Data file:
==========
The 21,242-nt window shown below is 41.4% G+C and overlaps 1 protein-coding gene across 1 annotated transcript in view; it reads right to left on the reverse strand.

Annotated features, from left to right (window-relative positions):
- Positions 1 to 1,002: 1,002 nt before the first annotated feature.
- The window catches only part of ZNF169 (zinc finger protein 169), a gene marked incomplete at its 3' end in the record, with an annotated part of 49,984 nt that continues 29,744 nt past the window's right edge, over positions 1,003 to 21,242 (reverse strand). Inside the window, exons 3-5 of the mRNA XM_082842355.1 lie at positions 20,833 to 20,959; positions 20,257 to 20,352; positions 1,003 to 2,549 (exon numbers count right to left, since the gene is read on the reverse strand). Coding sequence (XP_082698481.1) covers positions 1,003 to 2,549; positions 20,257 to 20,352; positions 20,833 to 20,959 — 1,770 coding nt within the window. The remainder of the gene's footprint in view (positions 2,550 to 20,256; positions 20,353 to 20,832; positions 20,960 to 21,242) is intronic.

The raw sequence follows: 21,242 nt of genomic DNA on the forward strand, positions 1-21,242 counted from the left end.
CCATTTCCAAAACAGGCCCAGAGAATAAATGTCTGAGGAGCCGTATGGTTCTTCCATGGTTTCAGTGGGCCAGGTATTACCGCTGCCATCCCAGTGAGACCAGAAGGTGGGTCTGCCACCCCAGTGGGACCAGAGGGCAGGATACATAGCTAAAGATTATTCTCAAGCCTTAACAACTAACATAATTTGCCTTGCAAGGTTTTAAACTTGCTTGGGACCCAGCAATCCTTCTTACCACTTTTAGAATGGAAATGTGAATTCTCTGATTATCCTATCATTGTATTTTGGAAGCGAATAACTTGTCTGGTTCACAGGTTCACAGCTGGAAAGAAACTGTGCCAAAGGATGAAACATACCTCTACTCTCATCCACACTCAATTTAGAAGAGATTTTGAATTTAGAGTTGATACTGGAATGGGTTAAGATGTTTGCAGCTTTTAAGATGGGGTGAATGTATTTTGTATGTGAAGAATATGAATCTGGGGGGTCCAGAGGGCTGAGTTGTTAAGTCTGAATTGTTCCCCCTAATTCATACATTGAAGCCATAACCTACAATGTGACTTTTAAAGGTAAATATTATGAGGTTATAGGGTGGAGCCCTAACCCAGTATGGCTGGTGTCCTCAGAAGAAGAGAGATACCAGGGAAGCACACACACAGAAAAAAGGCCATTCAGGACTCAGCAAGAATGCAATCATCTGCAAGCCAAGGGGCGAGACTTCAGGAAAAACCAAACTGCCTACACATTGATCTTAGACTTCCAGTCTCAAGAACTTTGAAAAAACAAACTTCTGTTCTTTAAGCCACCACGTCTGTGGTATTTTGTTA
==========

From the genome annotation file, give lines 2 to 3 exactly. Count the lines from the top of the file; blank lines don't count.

Annotated features, from left to right (window-relative positions):
- Positions 1 to 1,002: 1,002 nt before the first annotated feature.